The Three Numbers That Weaken IHH Healthcare Berhad

In terms of size, IHH Healthcare Berhad (KLSE: IHH; 5225.KL; SGX: Q0F) dwarfs many of its regional peers. These include Singapore’s Raffles Medical (SGX: R01), Australia’s Healthscope and Thailand’s Bangkok Dusit Medical Services Public Limited.

However, size does not always equate to efficiency. IHH only generated MYR4.20 for every MYR100 of equity funds invested in the company. By comparison Thailand’s Bangkok Dusit generated THB15.70 for every THB100 of shareholder equity, while Healthscope and Raffles Medical’s Return on Equity were 11.2% and 11.9%, respectively.

IHH’s Net Income Margin is not exactly unattractive, though. At 11.1% it implies that the hospital operator generated MYR11.10 on every MYR100 of revenue. It is notably lower than that of Raffles Medical and Bangkok’s Dusit but almost twice that of Australia’s Healthscope.

But IHH’s Asset Turnover leaves little to be desired. At 0.26, it implies that it only generated MYR26 of revenue on every MYR100 of asset at its disposal. It also suggests that IHH, which has operations in countries that include Singapore, Malaysia, China and Japan, is only half as efficient in the use of its assets as its rivals.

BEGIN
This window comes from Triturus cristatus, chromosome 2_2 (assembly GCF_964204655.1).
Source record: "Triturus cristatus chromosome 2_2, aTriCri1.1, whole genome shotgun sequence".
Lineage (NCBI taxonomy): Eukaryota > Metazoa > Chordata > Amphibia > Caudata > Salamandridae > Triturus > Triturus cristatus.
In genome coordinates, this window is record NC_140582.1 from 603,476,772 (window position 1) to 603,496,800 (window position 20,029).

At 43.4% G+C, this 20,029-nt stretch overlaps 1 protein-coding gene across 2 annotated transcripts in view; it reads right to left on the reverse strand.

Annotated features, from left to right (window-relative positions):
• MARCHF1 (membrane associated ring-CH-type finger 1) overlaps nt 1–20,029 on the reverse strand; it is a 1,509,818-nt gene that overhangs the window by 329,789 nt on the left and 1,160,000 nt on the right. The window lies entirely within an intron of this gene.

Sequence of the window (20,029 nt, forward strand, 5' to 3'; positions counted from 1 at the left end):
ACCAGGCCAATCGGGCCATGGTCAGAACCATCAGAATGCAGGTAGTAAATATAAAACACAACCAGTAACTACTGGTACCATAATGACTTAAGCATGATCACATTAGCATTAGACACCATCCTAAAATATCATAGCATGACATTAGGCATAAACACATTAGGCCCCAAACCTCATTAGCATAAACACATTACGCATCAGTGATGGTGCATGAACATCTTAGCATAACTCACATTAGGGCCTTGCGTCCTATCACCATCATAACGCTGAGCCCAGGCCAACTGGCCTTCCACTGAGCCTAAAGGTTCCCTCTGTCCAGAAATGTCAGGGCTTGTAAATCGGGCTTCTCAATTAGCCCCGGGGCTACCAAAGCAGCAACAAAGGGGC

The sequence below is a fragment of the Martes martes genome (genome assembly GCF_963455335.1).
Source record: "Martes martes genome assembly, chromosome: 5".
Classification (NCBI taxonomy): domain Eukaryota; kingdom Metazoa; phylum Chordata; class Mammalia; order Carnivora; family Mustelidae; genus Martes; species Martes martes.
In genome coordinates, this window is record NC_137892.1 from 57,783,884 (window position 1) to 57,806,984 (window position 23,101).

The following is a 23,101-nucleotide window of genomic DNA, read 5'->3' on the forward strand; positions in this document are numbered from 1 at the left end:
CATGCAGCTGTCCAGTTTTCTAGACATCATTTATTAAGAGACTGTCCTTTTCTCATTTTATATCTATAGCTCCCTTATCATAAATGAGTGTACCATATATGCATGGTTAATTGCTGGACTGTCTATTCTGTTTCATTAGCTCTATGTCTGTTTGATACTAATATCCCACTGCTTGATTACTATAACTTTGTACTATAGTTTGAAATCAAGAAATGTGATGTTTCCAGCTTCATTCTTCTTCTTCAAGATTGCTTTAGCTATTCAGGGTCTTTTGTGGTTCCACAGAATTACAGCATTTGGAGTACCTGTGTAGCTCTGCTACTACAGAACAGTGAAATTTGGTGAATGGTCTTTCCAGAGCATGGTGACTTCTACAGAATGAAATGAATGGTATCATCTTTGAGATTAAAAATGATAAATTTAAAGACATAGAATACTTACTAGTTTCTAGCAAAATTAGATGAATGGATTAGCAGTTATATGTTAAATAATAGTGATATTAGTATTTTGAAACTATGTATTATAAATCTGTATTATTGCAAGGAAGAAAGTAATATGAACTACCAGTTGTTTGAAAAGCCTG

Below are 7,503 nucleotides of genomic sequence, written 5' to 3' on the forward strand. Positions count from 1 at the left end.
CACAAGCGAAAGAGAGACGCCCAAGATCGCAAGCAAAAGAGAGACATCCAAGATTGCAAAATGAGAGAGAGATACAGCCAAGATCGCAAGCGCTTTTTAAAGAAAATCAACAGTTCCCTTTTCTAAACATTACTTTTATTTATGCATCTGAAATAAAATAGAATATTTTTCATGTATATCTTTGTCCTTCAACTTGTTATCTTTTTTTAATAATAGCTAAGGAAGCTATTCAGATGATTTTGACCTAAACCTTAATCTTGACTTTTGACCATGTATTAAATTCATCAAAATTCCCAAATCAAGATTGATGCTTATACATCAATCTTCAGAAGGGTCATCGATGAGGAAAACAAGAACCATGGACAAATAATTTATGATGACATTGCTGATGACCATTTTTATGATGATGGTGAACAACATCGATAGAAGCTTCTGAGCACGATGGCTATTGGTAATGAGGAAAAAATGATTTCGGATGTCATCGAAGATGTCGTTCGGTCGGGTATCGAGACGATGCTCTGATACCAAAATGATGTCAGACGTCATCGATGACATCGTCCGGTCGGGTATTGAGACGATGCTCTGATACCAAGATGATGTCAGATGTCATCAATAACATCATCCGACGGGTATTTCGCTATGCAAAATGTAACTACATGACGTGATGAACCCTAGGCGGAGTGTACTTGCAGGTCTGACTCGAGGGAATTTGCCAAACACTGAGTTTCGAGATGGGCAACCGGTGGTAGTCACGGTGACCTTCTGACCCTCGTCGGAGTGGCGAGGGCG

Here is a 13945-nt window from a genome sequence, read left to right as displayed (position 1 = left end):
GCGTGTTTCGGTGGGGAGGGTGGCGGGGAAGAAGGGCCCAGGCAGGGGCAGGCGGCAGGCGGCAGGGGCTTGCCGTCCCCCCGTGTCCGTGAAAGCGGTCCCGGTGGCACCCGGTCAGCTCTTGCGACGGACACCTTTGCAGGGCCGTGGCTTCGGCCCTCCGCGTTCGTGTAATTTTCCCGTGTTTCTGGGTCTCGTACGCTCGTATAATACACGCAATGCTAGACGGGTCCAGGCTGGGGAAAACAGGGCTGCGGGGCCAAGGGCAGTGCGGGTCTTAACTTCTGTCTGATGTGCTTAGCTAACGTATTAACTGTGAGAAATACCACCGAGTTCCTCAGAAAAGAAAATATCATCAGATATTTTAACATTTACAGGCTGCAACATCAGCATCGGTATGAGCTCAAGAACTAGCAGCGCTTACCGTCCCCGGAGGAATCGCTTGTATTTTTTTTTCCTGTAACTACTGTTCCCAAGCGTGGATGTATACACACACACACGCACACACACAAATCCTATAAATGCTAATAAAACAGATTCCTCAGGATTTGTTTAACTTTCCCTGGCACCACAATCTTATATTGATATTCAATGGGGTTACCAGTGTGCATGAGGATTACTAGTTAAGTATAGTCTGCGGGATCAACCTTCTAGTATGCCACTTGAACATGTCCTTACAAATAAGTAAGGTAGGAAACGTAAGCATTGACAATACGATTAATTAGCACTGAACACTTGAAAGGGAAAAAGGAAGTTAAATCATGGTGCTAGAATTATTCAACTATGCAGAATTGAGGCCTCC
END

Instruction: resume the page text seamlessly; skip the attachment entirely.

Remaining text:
IHH doesn’t make use of excessive borrowings. It had total liabilities of MYR11.1 billion and Total Assets of MYR35.5 billion. That equates to a Leverage Ratio of 1.45, which is not far off the median for the Malaysian market.

By taking a scalpel to IHH healthcare Berhad’s Return on Equity, it is easy to see why it is low. Its RoE of 4.2% is the product of a respectable Net Income Margin of 11.1%; a very low Asset Turnover of 0.26 and a modest dosage of Leverage Ratio of 1.45.

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The information provided is for general information purposes only and is not intended to be personalised investment or financial advice. Motley Fool Singapore Director David Kuo doesn’t own shares in any companies mentioned.